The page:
BETHEL, Pa. — The overcast skies didn’t put a damper on the buzz of the shears at Over Home Alpacas last week. Shearing the whole herd is a two-day event, rain or shine.

The 90-acre farm is home to more than 120 alpacas, and everyone gets a haircut.

A dozen or so volunteers are recruited to help with the alpacas and collect and sort their fleece. Carol Reed, co-owner of Over Home Alpacas, supervises the whole thing.

The farm has been in the family for six generations. It was a dairy operation before turning to beef cattle for around 44 years.

Reed, who works full time as a learning support paraprofessional, and her husband, Richard, bought the property from her parents.

Ten years ago, they decided to put all that space to good use and invest in something new.

“It’s still a family business,” Reed said. She and her husband partnered with Reed’s brother, Allen Rebman, to start their alpaca farm with 11 Suri females.

There are two recognized breeds of alpaca, Suri and Huacaya. Suris make up only about 15 percent of the U.S. alpaca population, and there are even fewer worldwide.

While Huacayas have a fuzzier, teddy bear-like fleece and appearance, Suris have longer, more luxurious fiber, almost like dreadlocks. The Suri fleece is glossier and smoother than their counterparts’.

Because of its quality and rarity, Suri fleece is in high demand from spinners and the fashion industry. The fiber is used primarily for luxury garments, hair extensions and wigs.

Almost all of Reed’s breeding animals are registered with the Alpaca Owners Association and numerous Suri networks.

The farm also agists several alpacas from other owners. Agisting is an old term for livestock that are fed and pastured at another person’s property for a fee.

It’s not uncommon in the alpaca world, where some owners don’t have the space or the time themselves for a whole farm.

About 20 of the alpacas at Over Home are boarders.

Margit Korsak, who agists several alpacas on the farm, also handles the business’ marketing.

“Alpacas are value-added. We use everything,” Korsak said.

“Everything” includes not just the fiber, but the meat too.

“No one is going to raise an alpaca as a meat animal,” Reed said, but at the end of an animal’s life, it’s another option to consider. Alpaca meat is very lean and tastes similar to beef.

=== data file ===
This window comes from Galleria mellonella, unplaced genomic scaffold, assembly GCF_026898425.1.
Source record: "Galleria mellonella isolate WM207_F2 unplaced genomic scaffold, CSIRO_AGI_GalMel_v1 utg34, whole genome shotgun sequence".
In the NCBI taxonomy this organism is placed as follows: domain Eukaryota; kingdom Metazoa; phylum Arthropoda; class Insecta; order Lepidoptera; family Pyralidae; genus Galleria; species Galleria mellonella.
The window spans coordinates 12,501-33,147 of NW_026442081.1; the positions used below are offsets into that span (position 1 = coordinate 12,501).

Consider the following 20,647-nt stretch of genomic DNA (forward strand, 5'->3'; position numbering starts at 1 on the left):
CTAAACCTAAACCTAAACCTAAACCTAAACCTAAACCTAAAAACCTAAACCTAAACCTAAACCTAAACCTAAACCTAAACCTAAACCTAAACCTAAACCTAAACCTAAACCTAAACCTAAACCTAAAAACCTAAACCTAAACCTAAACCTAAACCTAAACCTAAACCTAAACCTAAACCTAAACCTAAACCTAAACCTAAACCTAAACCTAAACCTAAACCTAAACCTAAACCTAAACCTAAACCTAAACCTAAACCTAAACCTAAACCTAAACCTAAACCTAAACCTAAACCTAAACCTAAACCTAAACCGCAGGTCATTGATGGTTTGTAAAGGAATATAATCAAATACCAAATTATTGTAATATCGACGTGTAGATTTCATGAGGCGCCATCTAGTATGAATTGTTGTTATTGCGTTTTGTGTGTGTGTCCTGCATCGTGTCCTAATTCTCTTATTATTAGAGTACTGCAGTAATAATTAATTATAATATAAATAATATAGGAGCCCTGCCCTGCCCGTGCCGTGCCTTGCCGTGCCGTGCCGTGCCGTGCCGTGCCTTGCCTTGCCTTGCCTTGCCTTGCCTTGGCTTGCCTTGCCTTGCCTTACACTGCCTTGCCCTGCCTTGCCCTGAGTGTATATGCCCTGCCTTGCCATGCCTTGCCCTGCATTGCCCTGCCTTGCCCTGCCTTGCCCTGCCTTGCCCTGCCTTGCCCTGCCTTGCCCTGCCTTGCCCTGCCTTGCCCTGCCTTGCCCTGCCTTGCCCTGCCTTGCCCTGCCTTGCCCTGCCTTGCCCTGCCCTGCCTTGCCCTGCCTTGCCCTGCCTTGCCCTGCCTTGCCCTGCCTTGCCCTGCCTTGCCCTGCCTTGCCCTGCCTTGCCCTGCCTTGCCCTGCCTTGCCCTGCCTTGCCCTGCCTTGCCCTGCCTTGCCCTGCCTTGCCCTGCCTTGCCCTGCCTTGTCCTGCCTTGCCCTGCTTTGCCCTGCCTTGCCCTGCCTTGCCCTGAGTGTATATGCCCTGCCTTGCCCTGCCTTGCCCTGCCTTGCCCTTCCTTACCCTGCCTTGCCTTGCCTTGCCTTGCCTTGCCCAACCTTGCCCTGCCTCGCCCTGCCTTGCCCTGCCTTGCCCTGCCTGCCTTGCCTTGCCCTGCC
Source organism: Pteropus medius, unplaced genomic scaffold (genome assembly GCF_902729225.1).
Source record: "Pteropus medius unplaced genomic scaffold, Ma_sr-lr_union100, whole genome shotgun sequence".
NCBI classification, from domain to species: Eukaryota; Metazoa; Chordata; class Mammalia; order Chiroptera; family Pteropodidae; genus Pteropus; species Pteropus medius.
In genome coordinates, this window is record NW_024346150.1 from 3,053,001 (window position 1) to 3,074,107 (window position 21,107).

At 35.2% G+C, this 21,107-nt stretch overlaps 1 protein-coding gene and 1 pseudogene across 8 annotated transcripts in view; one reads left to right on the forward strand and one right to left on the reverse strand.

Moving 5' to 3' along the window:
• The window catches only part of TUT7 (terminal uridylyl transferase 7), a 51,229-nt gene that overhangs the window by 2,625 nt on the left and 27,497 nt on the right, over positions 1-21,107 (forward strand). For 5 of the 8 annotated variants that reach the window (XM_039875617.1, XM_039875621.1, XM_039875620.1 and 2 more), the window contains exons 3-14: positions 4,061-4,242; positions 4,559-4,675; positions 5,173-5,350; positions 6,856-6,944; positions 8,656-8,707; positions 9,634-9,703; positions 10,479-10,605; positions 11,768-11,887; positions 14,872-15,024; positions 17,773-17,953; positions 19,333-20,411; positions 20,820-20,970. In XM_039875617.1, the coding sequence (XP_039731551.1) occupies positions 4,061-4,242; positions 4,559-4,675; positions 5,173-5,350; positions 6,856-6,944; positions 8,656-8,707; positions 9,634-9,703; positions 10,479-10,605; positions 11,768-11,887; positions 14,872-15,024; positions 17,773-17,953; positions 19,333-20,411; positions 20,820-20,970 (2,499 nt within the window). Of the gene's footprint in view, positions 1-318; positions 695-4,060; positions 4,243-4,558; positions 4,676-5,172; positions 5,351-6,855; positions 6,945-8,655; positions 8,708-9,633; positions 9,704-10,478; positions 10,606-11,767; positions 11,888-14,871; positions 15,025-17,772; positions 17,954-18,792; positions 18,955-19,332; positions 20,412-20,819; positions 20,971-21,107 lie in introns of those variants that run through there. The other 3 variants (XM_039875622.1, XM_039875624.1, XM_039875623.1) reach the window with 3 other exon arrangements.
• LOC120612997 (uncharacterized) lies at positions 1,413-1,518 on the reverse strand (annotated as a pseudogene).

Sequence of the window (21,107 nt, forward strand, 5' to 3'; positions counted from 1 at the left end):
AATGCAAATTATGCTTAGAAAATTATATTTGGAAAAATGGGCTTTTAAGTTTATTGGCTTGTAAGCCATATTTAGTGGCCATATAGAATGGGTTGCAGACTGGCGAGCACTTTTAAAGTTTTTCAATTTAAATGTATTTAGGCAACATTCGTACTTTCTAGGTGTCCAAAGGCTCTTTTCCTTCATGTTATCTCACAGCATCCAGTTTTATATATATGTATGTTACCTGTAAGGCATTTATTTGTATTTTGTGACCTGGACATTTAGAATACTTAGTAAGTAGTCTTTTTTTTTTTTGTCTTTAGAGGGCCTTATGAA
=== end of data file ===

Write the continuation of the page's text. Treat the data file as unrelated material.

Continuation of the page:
Before reaching that point, alpacas provide another product besides their fleece: manure.

As a soil enhancer, alpaca manure works exceptionally well. It has high nitrogen and potassium levels, and can be easily ground into dust to mix with potting soil.

Last year, Reed’s family received a grant from the Natural Resources Conservation Service to install an on-site manure composter.

That compost is spread on the four main pastures the alpacas rotationally graze on.

The alpacas are fed mostly a diet of grain and orchardgrass. Richard Reed, who is retired, sells the hay to other farmers as well.

Carol Reed’s mother, Arlene, plays a role in the operation too. On shearing days, she records the pre- and post-shearing weights of each alpaca.

Once all the fleece is packed up in a process called noodling, it’s weighed and sorted by Reed.

The high-grade fleece is set aside for shows and contests. Some is sent to get a histogram to test the diameter and fineness of the fiber.

The rest will be shipped off to spinners and artisans.

“The more you do with the fiber itself, the higher the return,” she said.

As Suri fleece is especially soft, it is turned into a variety of high-quality products. Reed sells many of them in the on-farm store. A variety of socks (alpaca fleece makes especially water-resistant and comfortable ones), scarves, hats, toys and fiber materials are available.

Come the holiday season (and higher demand for fluffy mittens and hats), Reed will keep regular hours at the store. Otherwise, customers can call ahead to schedule a time to stop in.

One of the most striking parts of the store is the variety of yarn up for sale, all of which comes from Over Home’s alpacas.

Originally, only the white alpacas had their fleece turned to yarn for clothing and blankets because it’s easier to dye.

But now, every shade of brown and black is available as yarn.

Reed takes some of the white alpaca yarn and dyes it a variety of colors herself. She doesn’t knit or crochet, but knows what kind of elegant end products come from her alpacas’ fiber.

She hopes that an online store is in the farm’s future. Meanwhile, she brings her alpaca products to trade shows and fiber festivals nearby. The farm also hosts an open house in the fall.

In addition, Reed gives seminars about raising and breeding alpacas. There is still room to grow in the industry, and she aims to keep on top of it.

“It’s like anything else,” she said. “You have to love farming. You have to love what you do.”

It’s plain to see that she does.

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